...skip this one and do something useful with your time
The story is set in an isolated English country house in the early years of the twentieth century. The house is owned by the Torrington-Swifts - mother Charlotte and three children, Clovis the nineteen year old son, Emerald the twenty year old daughter and Imogene a nine year old. In true English fashion there are of course some servants. Friends from the city are invited for a weekend house party and the family and staff are deep into preparations for the party when word is sent that there has been a train wreck and survivors will shelter at Torrington-Swift house. The weekend guests arrive and the stranded passengers soon behind them. The only survivor from the first class section, Charlie Haversham immediately attaches himself to the house party while the other survivors are sequestered in one room of the house. Things get very weird after this.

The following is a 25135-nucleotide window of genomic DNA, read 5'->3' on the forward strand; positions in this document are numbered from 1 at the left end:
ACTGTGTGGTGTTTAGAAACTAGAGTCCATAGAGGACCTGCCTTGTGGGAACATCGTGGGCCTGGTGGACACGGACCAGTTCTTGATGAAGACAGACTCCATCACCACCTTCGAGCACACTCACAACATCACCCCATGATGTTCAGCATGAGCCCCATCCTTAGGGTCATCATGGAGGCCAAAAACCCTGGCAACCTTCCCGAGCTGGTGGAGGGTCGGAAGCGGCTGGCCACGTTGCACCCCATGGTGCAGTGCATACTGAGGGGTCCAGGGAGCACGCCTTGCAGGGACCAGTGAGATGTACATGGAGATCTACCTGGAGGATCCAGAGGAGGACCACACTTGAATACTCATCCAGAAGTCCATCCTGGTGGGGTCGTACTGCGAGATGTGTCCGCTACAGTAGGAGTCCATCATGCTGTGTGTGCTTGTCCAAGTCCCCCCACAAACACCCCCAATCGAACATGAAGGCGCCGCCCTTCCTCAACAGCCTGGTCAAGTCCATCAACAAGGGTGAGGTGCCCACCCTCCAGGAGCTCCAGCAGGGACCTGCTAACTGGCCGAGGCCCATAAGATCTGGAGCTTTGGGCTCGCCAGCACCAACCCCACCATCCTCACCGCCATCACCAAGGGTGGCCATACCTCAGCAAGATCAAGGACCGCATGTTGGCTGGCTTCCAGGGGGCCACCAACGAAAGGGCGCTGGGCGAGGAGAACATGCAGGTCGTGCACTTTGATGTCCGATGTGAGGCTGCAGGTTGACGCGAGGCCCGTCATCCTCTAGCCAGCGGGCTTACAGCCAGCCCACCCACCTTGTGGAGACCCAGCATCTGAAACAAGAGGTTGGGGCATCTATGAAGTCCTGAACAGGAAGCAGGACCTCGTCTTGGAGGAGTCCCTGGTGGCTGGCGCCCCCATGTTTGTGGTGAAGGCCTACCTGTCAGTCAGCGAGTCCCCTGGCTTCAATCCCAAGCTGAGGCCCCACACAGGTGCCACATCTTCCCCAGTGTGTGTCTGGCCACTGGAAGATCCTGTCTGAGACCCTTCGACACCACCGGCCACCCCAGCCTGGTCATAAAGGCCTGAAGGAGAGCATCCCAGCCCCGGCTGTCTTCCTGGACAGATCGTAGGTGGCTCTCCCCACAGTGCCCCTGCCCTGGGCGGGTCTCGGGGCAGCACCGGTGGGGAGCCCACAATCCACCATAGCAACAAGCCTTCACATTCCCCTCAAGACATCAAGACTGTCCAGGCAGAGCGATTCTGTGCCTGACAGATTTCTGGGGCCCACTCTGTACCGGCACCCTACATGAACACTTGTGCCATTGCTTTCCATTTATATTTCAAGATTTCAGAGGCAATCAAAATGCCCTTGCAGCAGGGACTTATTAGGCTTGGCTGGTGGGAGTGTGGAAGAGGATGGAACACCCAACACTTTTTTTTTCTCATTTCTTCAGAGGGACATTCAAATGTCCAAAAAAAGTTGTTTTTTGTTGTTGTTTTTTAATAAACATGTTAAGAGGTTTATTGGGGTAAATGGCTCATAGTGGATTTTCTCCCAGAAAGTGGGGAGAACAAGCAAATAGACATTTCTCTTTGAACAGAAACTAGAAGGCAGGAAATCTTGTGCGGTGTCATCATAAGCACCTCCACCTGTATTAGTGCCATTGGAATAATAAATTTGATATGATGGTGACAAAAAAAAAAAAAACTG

Let me count the ways I disliked this book. Charlotte, Clovis and Emerald were the most unlikeable major characters I have come across in a long time. They were arrogant, vain and obnoxious. I do realize that the author might have been writing satire but whatever, I did not find it enjoyable. The subplot that involved Imogene and a pony was truly ridiculous and mostly beyond belief. The prose was dreadfully unwieldy; the author never used one word when six were possible. Lastly, toward the end of the book the story completely jumps the shark (and the genre) and becomes a zombie story!
I get offered a large number of books to review and I usually don’t accept books unless I have an expectation of liking them; this one came with recommendations from Jacqueline Winspear (Maisie Dobbs) and Ann Patchett (State of Wonder) some of my favorite authors. Did those women read the same book I did? Do they indiscriminately lend their names to these book jacket blurbs? I do hate to trash a book in a review but skip this one and do something useful with your time.I read an advanced copy of this book provided by the publisher